According to an explosion of tweets following Steve Jobs' announcement of the iPad, the device's new name isn't going over so well:
- For now the iPad's really exciting, but wait until they release the iTampon - PhloxLombardi
- iPad: You only need to plug it in once a month - DieLaughing
- Wow - its the iPad. Wonder if it comes in 2 sizes (maxi and mini) - donthorson
- I guess it's Apple's "time of the month" - mcafiero
- The Apple iPad: for all your heavy (work) flow days - ch33rs
- Our little iPod has hit womanhood - cubanalaf
- To recap: the iPad will come with an iRag (to keep it clean) + some iBruprofen (to keep it working smoothly) + iWings (protection plan) - fourchickens
Yes, the E*Trade babies are back. Well, it's a different baby this year because, you know, babies grow and last year's baby isn't a baby anymore. Two new ads will debut during two NFL playoff games on Saturday, January 16 -- the first during the NFC divisional playoffs on FOX at 4:30pm ET, and the second during the AFC divisional playoff game on CBS at 8:00pm ET. A third "Talking Baby" advertisement will debut on CBS during Super Bowl at approximately 6:28pm ET.
You can check out the two commercials here. Sadly, there's nothing special about these commercials. The shtick is getting old. Even the babies "shocked face" is lame. The creators could of as leave had a little more fun morphing the little guys face into something that actually resembled shock. Hopefully, the Super Bowl version of this campaign is an improvement.
Back in the day, DieHard commercials used to go to great lengths to illustrate how long their batteries lasted. In one such illustration, they left a car frozen on a lake to see if it would start. In a more recent commercial from Y&R Chicago intended to reach a younger audience, we see beat boxer Reggie Watts powered by the Die Hard Platinum battery perform for a bit. The battery powering Watts and all his equipment then starts a car.
Given that the only real power Watts is using here is for a few lights and a small, tabletop amplifier, the spot feels weak and doesn't really illustrate the staying power of the battery very well.
If you're a Red Sox fan, you might like this three-spot spec campaign. Or, after viewing, you might not want to admit you're a Red Sox fan since all this campaign does is paint you a sore loser. You did beat the curse a few years ago, after all. Lighten up.
Oh how persnickety people can get online. Once again it's a cause group and once again it's "mommy bloggers." Today PETA mass-tweeted "Never-b4-seen photos that will convince parents never 2 take their kids 2 the circus: http://bit.ly/7ha9NL" to over 150 Twitter users according to Allie Sullivan who watched the drama unfold this morning. The tweet linked to a site on which photos depicted the training of baby elephants for Ringling Bros. Circus
Without surprise, the mass tweet was met with a bit of vitriol such as "@officialpeta fuck you I hate PETA and always have" from @JessicaGottlieb. But it was also met with what, in the first place, PETA should have, if you're a social media believer, been going for: a conversation. Luckily, one did start between the cause group and Lucretia Pruitt. And by all accounts it ended pleasantly.
Well now here's an interesting way to position your brand. While most brands work towards positioning themselves as clean cut, rosy entities, Cult Raw Energy wants none of that. It wants you to know the people who buy their product are belligerent car jackers who can't drive, grope women in public, rob convenience stores, deface property, pick fights, steal guns and get arrested.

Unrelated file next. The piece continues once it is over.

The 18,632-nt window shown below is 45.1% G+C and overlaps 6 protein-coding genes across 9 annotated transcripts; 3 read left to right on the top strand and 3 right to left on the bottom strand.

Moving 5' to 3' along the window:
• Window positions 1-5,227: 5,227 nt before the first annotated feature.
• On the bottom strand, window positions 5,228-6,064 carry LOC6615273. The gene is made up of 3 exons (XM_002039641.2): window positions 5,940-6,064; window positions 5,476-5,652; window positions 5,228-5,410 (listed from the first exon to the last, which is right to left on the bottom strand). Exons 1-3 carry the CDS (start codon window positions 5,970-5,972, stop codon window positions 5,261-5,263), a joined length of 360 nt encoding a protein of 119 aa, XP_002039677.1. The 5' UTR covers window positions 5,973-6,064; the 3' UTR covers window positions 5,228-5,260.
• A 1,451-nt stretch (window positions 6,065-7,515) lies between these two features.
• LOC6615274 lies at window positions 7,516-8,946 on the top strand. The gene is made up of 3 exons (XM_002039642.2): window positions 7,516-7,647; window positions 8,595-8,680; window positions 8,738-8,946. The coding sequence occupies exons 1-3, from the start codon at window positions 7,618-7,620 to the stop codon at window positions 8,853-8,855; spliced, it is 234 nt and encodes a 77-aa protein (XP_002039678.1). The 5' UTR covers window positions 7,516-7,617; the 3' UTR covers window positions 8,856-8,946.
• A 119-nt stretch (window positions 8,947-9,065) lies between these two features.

Hey, not all brands can teach the world to sing in perfect harmony. So, yea. Positioning your customers is an idiot when all else fails.
Oh and FYI. There's briefly exposed boobs in this commercial so watch with caution.
Back in 2006, Wieden + Kennedy created a Honda Civic commercial which had a choir provide the sounds for the car in the ad. It was an amazing feat. Not as amazing as the Honda Cog commercial but much more amazing than this knock off for the Alfa Romeo Mito which is being seeded as a viral.
It's not very funny which is sad becasue everything that involves helium should be funny. Sadly, the singers in this commercials look like Alvin and the Chipmunks in church.
Lest anyone accuse us of ignoring negative publicity about a company we're in bed with (which we very much are when it comes to ad:tech), it's our duty to let you know about a little pay for play snafu ad:tech found itself in when it offered "key influencers" free or discounted access to its New York conference in exchange for three pieces of media coverage. The media coverage could take the form of a blog post, a Tweet or a mention on Facebook.
Oh how boobs can get advertisers in trouble. Especially really big ones with lots of cleavage spilling out of a bra. That seems to be what's at issue with an UlsterTrader billboard campaign carrying the headline "Nice Headlamps" and copy that reads, "What do you look for in a car?"
Hello? Hello? The helium-fueled floating viral thing has already been done people! Don't you pay attention to YouTube everyday? Apparently you don't because now you're blowing bubbles with helium and floating into the air like those idiots in the Levi's video.
Oops. Wait. This is different. For Blue Film Production, Rapp France created the video and is pimping to any brand that would like to slap its logo on it with the apparent intention of getting some viral goodness. Trouble is if everyone's already seen the unbranded version, why would anyone want to see a branded version?
As Loren Feldman loves to say, "It doesn't matter." It's all a ruse to get people to check out a case study covering the steps it takes to create a successful viral campaign.